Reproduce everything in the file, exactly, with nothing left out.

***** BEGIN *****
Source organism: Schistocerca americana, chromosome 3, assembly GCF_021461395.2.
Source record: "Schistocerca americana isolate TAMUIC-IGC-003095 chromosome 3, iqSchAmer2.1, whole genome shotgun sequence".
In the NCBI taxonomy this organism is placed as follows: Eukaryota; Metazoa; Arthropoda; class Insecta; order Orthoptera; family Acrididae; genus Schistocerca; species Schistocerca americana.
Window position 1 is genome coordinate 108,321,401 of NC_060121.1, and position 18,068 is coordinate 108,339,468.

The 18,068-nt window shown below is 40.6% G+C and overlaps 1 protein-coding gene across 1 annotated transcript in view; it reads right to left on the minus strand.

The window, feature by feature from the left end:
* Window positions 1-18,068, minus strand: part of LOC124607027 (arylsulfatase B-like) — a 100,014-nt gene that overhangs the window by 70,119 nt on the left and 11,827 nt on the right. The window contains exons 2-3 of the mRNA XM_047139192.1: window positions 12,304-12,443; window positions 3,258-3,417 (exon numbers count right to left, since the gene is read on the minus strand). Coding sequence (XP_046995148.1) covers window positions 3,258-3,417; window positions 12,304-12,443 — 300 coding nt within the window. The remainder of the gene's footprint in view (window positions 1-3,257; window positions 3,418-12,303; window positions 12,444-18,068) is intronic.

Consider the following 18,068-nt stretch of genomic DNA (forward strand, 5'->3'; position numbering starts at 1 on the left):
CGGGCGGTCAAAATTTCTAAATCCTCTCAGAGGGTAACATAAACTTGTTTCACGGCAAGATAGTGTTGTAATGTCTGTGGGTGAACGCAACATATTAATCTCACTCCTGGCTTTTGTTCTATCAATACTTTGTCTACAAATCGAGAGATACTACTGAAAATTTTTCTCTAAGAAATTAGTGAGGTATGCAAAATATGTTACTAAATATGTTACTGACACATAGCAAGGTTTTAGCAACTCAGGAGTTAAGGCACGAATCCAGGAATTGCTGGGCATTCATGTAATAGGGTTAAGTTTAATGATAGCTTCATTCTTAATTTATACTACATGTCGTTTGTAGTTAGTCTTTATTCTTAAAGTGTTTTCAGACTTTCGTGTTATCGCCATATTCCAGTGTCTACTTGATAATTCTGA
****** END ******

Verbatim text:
Source organism: Schistocerca americana, chromosome 3, assembly GCF_021461395.2.
Source record: "Schistocerca americana isolate TAMUIC-IGC-003095 chromosome 3, iqSchAmer2.1, whole genome shotgun sequence".
In the NCBI taxonomy this organism is placed as follows: Eukaryota; Metazoa; Arthropoda; class Insecta; order Orthoptera; family Acrididae; genus Schistocerca; species Schistocerca americana.
Window position 1 is genome coordinate 108,321,401 of NC_060121.1, and position 18,068 is coordinate 108,339,468.

The 18,068-nt window shown below is 40.6% G+C and overlaps 1 protein-coding gene across 1 annotated transcript in view; it reads right to left on the minus strand.

The window, feature by feature from the left end:
* Window positions 1-18,068, minus strand: part of LOC124607027 (arylsulfatase B-like) — a 100,014-nt gene that overhangs the window by 70,119 nt on the left and 11,827 nt on the right. The window contains exons 2-3 of the mRNA XM_047139192.1: window positions 12,304-12,443; window positions 3,258-3,417 (exon numbers count right to left, since the gene is read on the minus strand). Coding sequence (XP_046995148.1) covers window positions 3,258-3,417; window positions 12,304-12,443 — 300 coding nt within the window. The remainder of the gene's footprint in view (window positions 1-3,257; window positions 3,418-12,303; window positions 12,444-18,068) is intronic.

Consider the following 18,068-nt stretch of genomic DNA (forward strand, 5'->3'; position numbering starts at 1 on the left):
CGGGCGGTCAAAATTTCTAAATCCTCTCAGAGGGTAACATAAACTTGTTTCACGGCAAGATAGTGTTGTAATGTCTGTGGGTGAACGCAACATATTAATCTCACTCCTGGCTTTTGTTCTATCAATACTTTGTCTACAAATCGAGAGATACTACTGAAAATTTTTCTCTAAGAAATTAGTGAGGTATGCAAAATATGTTACTAAATATGTTACTGACACATAGCAAGGTTTTAGCAACTCAGGAGTTAAGGCACGAATCCAGGAATTGCTGGGCATTCATGTAATAGGGTTAAGTTTAATGATAGCTTCATTCTTAATTTATACTACATGTCGTTTGTAGTTAGTCTTTATTCTTAAAGTGTTTTCAGACTTTCGTGTTATCGCCATATTCCAGTGTCTACTTGATAATTCTGA